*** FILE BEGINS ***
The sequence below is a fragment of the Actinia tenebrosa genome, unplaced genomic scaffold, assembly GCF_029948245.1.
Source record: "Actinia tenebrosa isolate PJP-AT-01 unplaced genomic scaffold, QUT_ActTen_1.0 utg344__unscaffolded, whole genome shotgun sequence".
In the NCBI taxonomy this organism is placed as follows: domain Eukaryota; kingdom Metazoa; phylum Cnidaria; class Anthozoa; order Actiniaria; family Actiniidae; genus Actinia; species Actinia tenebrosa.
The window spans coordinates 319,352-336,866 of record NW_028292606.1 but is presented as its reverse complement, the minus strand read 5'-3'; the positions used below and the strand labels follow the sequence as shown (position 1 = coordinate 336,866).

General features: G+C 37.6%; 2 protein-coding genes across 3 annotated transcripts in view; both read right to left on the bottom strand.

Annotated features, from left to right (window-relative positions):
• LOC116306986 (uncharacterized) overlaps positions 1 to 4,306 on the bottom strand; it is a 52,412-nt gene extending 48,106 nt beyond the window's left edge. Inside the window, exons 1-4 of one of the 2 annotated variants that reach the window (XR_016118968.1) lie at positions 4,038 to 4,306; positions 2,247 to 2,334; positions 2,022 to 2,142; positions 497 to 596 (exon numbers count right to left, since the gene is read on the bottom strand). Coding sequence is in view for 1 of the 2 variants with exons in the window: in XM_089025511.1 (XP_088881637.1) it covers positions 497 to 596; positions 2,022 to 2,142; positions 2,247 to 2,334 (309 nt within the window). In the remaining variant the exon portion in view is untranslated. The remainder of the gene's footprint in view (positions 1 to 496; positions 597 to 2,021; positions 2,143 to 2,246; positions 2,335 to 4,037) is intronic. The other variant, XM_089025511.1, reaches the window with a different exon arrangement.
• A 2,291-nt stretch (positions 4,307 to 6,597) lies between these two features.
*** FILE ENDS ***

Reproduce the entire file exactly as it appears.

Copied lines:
The sequence below is a fragment of the Actinia tenebrosa genome, unplaced genomic scaffold, assembly GCF_029948245.1.
Source record: "Actinia tenebrosa isolate PJP-AT-01 unplaced genomic scaffold, QUT_ActTen_1.0 utg344__unscaffolded, whole genome shotgun sequence".
In the NCBI taxonomy this organism is placed as follows: domain Eukaryota; kingdom Metazoa; phylum Cnidaria; class Anthozoa; order Actiniaria; family Actiniidae; genus Actinia; species Actinia tenebrosa.
The window spans coordinates 319,352-336,866 of record NW_028292606.1 but is presented as its reverse complement, the minus strand read 5'-3'; the positions used below and the strand labels follow the sequence as shown (position 1 = coordinate 336,866).

General features: G+C 37.6%; 2 protein-coding genes across 3 annotated transcripts in view; both read right to left on the bottom strand.

Annotated features, from left to right (window-relative positions):
• LOC116306986 (uncharacterized) overlaps positions 1 to 4,306 on the bottom strand; it is a 52,412-nt gene extending 48,106 nt beyond the window's left edge. Inside the window, exons 1-4 of one of the 2 annotated variants that reach the window (XR_016118968.1) lie at positions 4,038 to 4,306; positions 2,247 to 2,334; positions 2,022 to 2,142; positions 497 to 596 (exon numbers count right to left, since the gene is read on the bottom strand). Coding sequence is in view for 1 of the 2 variants with exons in the window: in XM_089025511.1 (XP_088881637.1) it covers positions 497 to 596; positions 2,022 to 2,142; positions 2,247 to 2,334 (309 nt within the window). In the remaining variant the exon portion in view is untranslated. The remainder of the gene's footprint in view (positions 1 to 496; positions 597 to 2,021; positions 2,143 to 2,246; positions 2,335 to 4,037) is intronic. The other variant, XM_089025511.1, reaches the window with a different exon arrangement.
• A 2,291-nt stretch (positions 4,307 to 6,597) lies between these two features.